• "The King was a great character because of the conflict he brought to the story" (Yearning to Read)
  • "It is refreshing to see a parent-child relationship develop and grow, rather than stagnate or be pushed aside" (The Bookish Type)
  • "...the King was a significant presence and complex character, with a charm and charisma all his own" (The Bookish Type)
  • "[The King] just might be my favorite character with all of his complex stoicism covering up a softie heart" (Small Review)
  •  "It was nearly as magical as the secret passage to see the relationship between the princesses and the king grow and change" (Pica Reads)


  • "Great villain also, very creepy" (Milk and Cookies: Comfort Reading)
  • "eerie...I think his character's transformation in attitude towards the girls was very well written" (Sniffly Kitty)
  • "The antagonist was fascinating..." (Lisa Tawn Bergren)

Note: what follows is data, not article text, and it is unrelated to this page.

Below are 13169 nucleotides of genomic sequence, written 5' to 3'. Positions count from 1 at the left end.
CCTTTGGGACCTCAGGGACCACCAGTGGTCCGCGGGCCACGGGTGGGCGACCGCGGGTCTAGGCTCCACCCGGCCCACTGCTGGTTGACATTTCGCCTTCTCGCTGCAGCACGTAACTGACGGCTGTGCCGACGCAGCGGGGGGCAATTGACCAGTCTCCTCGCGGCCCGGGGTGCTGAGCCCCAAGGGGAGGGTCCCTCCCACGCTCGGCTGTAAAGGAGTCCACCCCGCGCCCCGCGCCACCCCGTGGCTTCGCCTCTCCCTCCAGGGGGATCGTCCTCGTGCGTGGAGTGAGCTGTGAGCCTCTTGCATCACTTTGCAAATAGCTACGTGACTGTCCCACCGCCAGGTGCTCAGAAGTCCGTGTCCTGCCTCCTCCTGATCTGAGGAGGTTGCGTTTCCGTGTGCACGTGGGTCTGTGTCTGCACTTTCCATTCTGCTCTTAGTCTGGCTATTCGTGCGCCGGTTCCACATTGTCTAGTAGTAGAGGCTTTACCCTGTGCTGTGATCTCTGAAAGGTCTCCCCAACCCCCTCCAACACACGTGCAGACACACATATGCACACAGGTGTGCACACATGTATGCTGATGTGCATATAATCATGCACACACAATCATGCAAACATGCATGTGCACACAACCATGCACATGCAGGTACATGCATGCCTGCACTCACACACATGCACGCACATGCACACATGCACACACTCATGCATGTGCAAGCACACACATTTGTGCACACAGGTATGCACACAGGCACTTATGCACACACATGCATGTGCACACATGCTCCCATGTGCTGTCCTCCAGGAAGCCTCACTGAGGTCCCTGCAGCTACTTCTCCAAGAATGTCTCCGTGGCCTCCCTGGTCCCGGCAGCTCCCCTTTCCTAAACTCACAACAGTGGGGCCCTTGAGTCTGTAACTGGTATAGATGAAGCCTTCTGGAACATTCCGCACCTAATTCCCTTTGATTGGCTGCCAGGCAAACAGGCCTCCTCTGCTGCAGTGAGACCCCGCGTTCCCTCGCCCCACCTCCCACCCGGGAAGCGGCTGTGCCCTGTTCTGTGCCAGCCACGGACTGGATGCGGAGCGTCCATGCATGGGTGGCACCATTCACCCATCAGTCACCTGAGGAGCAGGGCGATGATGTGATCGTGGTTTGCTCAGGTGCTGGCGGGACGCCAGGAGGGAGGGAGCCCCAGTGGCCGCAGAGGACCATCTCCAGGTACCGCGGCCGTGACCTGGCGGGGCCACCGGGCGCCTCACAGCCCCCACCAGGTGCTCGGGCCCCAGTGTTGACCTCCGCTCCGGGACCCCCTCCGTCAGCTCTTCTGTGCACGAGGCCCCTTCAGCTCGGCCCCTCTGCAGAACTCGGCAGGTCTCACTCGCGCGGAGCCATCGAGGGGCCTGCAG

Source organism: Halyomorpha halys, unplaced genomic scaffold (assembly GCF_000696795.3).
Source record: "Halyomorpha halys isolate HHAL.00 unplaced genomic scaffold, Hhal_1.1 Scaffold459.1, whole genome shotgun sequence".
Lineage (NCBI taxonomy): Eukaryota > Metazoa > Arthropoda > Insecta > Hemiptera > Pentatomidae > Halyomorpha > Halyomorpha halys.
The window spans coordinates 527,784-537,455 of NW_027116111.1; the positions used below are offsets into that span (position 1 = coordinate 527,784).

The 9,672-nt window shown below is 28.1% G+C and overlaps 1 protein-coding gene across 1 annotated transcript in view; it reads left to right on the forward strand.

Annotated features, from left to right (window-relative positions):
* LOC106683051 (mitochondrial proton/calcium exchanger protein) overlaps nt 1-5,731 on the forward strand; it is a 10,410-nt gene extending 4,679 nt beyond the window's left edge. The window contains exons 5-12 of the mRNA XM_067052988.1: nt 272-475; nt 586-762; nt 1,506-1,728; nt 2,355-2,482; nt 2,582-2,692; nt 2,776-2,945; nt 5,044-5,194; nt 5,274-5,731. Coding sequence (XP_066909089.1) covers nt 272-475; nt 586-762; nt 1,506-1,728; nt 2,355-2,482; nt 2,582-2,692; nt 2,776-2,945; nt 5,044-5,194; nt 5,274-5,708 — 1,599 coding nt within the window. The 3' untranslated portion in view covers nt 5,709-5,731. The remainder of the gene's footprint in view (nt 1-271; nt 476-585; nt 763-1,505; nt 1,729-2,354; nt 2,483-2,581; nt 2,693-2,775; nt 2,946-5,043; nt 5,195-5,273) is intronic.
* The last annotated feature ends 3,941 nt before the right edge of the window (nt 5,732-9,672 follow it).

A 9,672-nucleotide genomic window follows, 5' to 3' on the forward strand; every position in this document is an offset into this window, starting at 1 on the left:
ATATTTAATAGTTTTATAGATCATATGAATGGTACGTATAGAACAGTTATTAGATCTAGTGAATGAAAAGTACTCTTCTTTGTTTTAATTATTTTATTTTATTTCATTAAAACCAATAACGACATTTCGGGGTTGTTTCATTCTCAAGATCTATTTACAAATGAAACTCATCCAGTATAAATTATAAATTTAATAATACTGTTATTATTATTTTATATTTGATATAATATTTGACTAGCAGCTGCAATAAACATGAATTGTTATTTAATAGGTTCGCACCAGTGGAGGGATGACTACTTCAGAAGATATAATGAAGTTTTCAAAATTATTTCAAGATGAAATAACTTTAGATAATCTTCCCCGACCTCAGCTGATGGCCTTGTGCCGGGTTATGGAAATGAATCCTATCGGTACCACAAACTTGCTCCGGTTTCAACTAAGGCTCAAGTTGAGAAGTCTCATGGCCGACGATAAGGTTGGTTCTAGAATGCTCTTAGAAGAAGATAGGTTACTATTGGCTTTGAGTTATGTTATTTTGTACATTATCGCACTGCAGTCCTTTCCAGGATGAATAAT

• "...without a doubt, one of my favorite antagonists...I never really knew if he was good or bad. He had me chilled to the bone and then doubting my own feelings about him" (Yearning to Read)
  • " mysterious and written in such a way, my arms got goosebumps as I read" (A Backwards Story)
  • "...close to perfectly written" (Pica Reads)
  • "The villain is creepy, no doubt about that...[but] I never felt that terrifying trapped feeling I usually get with this tale. The stakes never felt that high to me" (Small Review)


  • "The way the three romances proceeded was familiar...I liked all three guys and they all seemed honorable and decent chaps" (Bookworm1858)
  • "There were a lot of male characters presented in this story, which I loved. They were all so unique!" (Yearning to Read)
  • "Bradford is quite possibly the most huggable hero ever written...[their romance is] endearing...[and] cleverly plotted..." (The Bookish Type)